Circus Peanuts and pretzels the same way I loathe them.
I've thought of a pretty good tagline for the film Keep the Lights On: Love Means Never Having to Hold Your Lover's Hand While He is in a Meth-Addicted Fog While Being Sodomized by a Hustler. (Seriously, though, it's a great film with an excellent soundtrack by Arther Russell--check it out when it hits theaters.)
I saw Cheyenne Jackson in the lobby of the Festival Headquarters, and good god is that man tall. He was with another gent I assumed to be his husband who was just as epic in size, and my hope is that medical science will find a way for them to birth a baby together, thereby breeding a race of super-tall toddlers which will one day rule the world.
While seated waiting for a film to begin, a woman stands near me chatting with her friends seated next to me: "Oh! I never knew this theater had a balcony!", she exclaims while looking up. "I've never done balcony. Have you ever done balcony?" Not "done the balcony"--but "done balcony", as if it were a drug.
I've only walked out of two shit films, which is a new low record for me at Sundance. I must be getting better at sniffing out the duds before entering.
I thought of a pretty good tagline for the film For Ellen: It's Kramer vs. Kramer for the MTV Generation! (Seriously, though, it's another great film by So Yong Kim--check it out when it hits theaters.)
Whenever I'm in line for a screening, there is a moment in line where someone standing next to me asks where I'm from, and for a split second I debate whether or not to lie rather than admit I'm from Arizona, the Land of Fucktards.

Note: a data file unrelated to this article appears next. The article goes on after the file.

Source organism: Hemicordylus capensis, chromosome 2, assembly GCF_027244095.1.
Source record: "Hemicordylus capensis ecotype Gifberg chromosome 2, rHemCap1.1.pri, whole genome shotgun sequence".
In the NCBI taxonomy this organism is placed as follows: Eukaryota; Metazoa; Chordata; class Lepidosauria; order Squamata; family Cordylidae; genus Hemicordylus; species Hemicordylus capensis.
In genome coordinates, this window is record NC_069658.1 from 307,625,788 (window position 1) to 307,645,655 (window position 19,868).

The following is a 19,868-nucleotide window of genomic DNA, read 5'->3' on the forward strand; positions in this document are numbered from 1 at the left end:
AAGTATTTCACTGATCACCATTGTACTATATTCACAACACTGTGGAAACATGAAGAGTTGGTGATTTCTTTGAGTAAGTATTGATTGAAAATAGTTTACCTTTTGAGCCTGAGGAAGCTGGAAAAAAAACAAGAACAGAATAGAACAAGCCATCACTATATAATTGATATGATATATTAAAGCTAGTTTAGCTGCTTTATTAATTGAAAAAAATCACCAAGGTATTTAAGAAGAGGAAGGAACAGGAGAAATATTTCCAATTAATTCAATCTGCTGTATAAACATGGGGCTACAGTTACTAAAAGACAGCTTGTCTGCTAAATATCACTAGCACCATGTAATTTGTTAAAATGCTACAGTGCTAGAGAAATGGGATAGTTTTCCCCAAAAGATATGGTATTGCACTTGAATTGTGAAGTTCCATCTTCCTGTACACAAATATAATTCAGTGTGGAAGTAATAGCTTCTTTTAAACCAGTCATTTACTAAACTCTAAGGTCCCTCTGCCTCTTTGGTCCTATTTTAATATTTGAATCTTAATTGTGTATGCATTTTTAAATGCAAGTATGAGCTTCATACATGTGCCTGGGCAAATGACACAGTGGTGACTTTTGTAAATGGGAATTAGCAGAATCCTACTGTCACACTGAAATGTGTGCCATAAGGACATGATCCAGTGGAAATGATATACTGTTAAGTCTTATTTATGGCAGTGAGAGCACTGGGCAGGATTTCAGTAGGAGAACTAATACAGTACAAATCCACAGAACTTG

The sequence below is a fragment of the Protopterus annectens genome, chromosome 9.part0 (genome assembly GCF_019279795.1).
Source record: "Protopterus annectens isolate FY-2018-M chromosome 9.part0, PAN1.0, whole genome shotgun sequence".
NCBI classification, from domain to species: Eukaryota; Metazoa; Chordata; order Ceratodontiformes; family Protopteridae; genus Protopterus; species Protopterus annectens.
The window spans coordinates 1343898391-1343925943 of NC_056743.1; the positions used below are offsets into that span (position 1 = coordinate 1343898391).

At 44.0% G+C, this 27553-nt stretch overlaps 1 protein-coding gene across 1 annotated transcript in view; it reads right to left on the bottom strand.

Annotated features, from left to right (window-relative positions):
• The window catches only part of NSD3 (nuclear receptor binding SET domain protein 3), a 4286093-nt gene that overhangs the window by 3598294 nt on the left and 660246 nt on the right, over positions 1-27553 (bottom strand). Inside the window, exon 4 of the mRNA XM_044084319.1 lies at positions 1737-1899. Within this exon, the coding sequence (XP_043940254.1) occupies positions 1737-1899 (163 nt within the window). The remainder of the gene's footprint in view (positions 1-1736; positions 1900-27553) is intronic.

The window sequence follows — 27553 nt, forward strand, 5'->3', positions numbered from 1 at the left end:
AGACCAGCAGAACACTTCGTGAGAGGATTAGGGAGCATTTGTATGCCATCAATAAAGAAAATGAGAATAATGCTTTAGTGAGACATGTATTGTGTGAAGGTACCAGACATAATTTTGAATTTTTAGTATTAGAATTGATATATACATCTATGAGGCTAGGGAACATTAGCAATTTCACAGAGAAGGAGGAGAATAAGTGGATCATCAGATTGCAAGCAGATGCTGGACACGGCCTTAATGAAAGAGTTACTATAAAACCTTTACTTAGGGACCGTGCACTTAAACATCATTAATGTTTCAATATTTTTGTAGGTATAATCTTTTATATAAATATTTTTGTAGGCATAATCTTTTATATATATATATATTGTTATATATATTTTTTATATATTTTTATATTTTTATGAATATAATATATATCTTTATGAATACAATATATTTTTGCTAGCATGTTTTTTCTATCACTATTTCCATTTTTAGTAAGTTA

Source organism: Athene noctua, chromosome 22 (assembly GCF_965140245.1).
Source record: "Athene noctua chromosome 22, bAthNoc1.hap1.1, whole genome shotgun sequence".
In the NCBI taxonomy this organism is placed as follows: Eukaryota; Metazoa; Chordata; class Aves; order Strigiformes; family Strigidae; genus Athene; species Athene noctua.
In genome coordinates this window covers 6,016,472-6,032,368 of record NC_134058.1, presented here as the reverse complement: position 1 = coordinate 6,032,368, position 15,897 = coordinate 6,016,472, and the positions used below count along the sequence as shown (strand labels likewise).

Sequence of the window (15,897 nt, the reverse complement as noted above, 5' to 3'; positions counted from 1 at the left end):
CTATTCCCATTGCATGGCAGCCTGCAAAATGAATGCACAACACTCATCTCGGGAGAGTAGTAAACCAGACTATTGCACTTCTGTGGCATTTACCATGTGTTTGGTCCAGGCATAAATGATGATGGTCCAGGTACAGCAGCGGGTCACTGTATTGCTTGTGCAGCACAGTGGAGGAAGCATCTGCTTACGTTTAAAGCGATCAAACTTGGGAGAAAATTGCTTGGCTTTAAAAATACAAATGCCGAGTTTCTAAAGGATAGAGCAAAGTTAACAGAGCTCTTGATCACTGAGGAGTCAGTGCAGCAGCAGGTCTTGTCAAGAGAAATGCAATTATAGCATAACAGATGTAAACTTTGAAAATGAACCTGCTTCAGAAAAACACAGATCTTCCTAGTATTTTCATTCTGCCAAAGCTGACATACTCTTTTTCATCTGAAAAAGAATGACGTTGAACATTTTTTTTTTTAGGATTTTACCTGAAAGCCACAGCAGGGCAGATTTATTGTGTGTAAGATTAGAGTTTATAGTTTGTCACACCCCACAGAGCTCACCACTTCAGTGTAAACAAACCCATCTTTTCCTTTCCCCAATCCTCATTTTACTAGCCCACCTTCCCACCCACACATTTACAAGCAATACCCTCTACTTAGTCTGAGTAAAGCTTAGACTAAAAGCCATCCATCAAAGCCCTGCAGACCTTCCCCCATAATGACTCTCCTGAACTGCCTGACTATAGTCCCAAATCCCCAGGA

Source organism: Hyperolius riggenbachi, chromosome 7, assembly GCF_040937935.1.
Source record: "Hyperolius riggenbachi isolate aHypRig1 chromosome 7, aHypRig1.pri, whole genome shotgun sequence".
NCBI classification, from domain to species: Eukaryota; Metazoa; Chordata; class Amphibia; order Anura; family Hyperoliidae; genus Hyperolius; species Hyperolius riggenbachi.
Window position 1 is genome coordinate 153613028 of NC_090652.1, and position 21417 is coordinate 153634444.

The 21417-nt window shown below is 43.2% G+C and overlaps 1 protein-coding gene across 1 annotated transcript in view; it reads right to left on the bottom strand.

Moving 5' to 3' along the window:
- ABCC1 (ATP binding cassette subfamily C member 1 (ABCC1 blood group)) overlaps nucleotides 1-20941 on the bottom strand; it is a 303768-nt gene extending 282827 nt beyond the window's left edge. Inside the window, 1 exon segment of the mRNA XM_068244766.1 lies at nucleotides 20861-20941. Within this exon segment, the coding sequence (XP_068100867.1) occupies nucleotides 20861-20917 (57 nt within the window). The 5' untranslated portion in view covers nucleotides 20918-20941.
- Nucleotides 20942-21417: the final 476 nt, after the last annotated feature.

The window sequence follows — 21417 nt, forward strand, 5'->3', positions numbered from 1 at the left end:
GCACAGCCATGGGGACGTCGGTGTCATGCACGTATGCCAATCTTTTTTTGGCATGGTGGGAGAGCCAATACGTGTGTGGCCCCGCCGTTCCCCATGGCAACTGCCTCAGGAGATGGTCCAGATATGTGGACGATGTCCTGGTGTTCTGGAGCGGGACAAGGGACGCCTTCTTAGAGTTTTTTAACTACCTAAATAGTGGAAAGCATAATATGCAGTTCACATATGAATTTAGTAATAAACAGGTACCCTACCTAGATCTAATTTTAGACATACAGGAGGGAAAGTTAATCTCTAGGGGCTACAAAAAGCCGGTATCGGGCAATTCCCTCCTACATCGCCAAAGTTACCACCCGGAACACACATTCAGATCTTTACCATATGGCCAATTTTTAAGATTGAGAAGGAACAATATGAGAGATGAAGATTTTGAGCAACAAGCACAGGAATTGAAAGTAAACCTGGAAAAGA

The Grand Jury Prize for U.S. Dramatic Film went to Beasts of the Southern Wild and it was wholly deserving of all the accolades. It's a grand work, thematically ambitious and addressing a fully-formed range of ideas, and yet the filmmaker is only 29 (after suffering through the reprehensibly boring Save the Date and its sitcom-level concerns, I had wrongly assumed all 20-something filmmakers cared about was telling stories of other 20-somethings trying to figure out this thing called love). I'm reading a great deal of reviewers referencing Terrence Malick as an obvious influence, and although the narration of wise-beyond-her-years lead character Hush Puppy does put it in the same category as Days of Heaven, there seems to be more going on than that initial comparison. I'd go one further and cite Malick devotee David Gordon Green's George Washington, Charles Burnett's Killer of Sheep and perhaps even Pedro Costa's Fontainhas trilogy (specifcally In Vanda's Room) in its deeply humanistic documentation and celebration of outcasts struggling to survive while being wiped away by outside forces. So moved was I by this film that I've decided to skip all the screenings for the rest of the festival. Beasts is such a perfect film, mixing moments of visceral tenderness, textured imagery and mythical grandeur in equal measure, I want to make sure this is my last memory of the festival.